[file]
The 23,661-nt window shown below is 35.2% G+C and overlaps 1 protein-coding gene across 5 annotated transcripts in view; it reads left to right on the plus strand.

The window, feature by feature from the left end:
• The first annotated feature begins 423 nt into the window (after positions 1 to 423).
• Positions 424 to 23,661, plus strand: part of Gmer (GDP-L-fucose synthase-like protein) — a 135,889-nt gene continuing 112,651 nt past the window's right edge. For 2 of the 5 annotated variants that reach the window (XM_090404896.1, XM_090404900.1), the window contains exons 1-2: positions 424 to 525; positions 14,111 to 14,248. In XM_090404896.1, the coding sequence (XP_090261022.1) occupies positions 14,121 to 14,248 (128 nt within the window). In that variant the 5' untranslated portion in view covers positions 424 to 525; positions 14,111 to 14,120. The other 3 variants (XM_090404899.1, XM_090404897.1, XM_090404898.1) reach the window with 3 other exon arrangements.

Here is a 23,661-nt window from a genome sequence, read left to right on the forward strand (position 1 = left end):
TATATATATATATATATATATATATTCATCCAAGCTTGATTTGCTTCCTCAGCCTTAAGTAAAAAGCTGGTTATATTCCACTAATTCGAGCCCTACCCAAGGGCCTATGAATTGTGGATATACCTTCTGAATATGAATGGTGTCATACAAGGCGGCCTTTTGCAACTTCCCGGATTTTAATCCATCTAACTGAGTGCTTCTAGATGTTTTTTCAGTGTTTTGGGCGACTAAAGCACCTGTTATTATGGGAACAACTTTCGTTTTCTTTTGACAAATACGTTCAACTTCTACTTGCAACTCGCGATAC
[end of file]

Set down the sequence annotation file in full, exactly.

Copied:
The 23,661-nt window shown below is 35.2% G+C and overlaps 1 protein-coding gene across 5 annotated transcripts in view; it reads left to right on the plus strand.

The window, feature by feature from the left end:
• The first annotated feature begins 423 nt into the window (after positions 1 to 423).
• Positions 424 to 23,661, plus strand: part of Gmer (GDP-L-fucose synthase-like protein) — a 135,889-nt gene continuing 112,651 nt past the window's right edge. For 2 of the 5 annotated variants that reach the window (XM_090404896.1, XM_090404900.1), the window contains exons 1-2: positions 424 to 525; positions 14,111 to 14,248. In XM_090404896.1, the coding sequence (XP_090261022.1) occupies positions 14,121 to 14,248 (128 nt within the window). In that variant the 5' untranslated portion in view covers positions 424 to 525; positions 14,111 to 14,120. The other 3 variants (XM_090404899.1, XM_090404897.1, XM_090404898.1) reach the window with 3 other exon arrangements.

Here is a 23,661-nt window from a genome sequence, read left to right on the forward strand (position 1 = left end):
TATATATATATATATATATATATATTCATCCAAGCTTGATTTGCTTCCTCAGCCTTAAGTAAAAAGCTGGTTATATTCCACTAATTCGAGCCCTACCCAAGGGCCTATGAATTGTGGATATACCTTCTGAATATGAATGGTGTCATACAAGGCGGCCTTTTGCAACTTCCCGGATTTTAATCCATCTAACTGAGTGCTTCTAGATGTTTTTTCAGTGTTTTGGGCGACTAAAGCACCTGTTATTATGGGAACAACTTTCGTTTTCTTTTGACAAATACGTTCAACTTCTACTTGCAACTCGCGATAC